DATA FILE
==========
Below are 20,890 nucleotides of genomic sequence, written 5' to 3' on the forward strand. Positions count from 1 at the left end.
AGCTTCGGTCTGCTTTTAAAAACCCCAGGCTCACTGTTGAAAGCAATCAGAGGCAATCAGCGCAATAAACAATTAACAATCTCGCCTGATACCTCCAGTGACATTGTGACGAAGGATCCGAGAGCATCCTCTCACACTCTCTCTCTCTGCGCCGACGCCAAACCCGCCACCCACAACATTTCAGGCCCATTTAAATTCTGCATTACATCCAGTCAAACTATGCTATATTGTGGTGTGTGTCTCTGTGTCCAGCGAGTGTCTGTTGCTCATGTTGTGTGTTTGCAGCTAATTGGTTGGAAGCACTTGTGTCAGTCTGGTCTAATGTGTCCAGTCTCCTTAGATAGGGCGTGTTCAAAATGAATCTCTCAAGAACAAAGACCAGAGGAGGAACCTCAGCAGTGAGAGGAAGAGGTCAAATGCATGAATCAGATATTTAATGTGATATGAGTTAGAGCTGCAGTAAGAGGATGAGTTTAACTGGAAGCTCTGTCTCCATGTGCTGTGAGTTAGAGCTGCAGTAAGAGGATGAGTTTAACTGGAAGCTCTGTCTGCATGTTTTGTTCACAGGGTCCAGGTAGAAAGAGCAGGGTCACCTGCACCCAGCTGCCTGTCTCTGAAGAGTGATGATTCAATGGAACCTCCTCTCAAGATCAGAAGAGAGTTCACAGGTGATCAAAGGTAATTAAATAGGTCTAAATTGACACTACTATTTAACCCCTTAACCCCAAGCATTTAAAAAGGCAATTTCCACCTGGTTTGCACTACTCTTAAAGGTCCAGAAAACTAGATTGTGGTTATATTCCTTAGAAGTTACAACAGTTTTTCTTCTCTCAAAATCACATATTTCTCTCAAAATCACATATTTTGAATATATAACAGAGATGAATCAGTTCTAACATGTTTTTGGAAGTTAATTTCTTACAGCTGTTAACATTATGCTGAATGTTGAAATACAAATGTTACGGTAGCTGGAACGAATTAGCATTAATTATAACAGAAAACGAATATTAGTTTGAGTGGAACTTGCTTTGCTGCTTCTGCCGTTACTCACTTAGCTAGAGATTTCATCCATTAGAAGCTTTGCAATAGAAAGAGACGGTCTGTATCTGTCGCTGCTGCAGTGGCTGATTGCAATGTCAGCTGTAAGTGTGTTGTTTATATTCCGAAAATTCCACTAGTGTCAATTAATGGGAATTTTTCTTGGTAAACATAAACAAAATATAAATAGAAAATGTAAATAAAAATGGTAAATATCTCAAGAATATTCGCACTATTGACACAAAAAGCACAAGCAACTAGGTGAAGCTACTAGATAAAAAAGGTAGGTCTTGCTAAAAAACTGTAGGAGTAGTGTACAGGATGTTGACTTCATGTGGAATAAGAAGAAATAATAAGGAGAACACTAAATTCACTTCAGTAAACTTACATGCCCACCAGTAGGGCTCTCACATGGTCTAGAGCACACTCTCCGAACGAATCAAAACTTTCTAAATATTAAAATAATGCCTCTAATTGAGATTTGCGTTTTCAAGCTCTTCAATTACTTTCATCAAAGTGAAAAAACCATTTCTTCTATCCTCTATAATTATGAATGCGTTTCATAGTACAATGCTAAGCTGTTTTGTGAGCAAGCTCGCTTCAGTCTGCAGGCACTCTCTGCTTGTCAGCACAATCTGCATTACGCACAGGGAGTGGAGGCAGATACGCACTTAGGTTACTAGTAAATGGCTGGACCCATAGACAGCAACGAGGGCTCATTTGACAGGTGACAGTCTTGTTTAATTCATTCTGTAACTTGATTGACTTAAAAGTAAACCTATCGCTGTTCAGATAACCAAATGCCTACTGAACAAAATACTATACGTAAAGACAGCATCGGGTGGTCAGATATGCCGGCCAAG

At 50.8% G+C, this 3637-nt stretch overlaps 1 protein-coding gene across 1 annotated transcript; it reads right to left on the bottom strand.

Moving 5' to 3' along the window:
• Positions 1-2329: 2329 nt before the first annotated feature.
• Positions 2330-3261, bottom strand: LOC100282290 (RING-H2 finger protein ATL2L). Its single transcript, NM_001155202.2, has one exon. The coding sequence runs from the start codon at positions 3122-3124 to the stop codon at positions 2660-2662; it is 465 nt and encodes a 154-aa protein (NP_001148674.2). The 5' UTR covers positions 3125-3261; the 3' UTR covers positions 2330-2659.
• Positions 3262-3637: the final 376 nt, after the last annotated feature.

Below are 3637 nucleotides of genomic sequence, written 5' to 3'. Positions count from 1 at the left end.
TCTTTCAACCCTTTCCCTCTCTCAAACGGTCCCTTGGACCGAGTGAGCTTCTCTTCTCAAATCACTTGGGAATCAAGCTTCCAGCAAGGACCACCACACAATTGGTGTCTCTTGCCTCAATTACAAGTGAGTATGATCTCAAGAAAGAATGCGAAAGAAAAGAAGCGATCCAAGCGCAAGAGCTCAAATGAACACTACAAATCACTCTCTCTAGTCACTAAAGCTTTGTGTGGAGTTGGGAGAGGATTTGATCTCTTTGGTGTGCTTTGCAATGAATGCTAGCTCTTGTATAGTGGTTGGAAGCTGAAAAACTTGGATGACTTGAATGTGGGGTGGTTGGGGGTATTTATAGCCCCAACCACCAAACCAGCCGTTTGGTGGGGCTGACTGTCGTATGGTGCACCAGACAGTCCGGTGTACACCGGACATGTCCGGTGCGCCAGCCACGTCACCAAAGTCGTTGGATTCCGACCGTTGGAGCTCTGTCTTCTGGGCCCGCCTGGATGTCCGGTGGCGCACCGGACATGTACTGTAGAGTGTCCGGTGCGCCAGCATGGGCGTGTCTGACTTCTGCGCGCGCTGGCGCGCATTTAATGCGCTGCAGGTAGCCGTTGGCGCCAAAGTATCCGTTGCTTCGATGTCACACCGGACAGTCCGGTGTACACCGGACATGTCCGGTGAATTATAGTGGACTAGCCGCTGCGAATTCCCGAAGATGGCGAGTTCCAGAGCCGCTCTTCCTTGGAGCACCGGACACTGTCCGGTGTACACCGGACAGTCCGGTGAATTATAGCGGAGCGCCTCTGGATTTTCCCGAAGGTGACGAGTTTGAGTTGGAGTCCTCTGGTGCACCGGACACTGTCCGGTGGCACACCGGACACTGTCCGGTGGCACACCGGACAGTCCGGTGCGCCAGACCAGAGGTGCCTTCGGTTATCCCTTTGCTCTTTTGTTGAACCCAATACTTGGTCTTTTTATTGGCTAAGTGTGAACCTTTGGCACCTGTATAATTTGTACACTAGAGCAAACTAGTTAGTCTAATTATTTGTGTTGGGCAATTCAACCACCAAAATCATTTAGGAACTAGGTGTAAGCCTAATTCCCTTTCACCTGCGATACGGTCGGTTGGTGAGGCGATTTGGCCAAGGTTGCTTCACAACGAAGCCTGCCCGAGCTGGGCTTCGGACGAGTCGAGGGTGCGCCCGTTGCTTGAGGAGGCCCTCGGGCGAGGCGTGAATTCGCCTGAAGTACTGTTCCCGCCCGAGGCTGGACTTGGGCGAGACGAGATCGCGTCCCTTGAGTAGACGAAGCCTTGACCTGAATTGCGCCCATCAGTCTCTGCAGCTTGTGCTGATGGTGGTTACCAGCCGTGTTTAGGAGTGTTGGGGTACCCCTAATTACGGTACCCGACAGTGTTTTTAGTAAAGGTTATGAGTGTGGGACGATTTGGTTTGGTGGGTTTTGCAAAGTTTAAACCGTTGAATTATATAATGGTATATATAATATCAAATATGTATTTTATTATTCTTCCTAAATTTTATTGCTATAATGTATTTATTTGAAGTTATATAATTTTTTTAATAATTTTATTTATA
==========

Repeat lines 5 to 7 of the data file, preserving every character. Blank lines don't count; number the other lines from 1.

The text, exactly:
• Positions 1-2329: 2329 nt before the first annotated feature.
• Positions 2330-3261, bottom strand: LOC100282290 (RING-H2 finger protein ATL2L). Its single transcript, NM_001155202.2, has one exon. The coding sequence runs from the start codon at positions 3122-3124 to the stop codon at positions 2660-2662; it is 465 nt and encodes a 154-aa protein (NP_001148674.2). The 5' UTR covers positions 3125-3261; the 3' UTR covers positions 2330-2659.
• Positions 3262-3637: the final 376 nt, after the last annotated feature.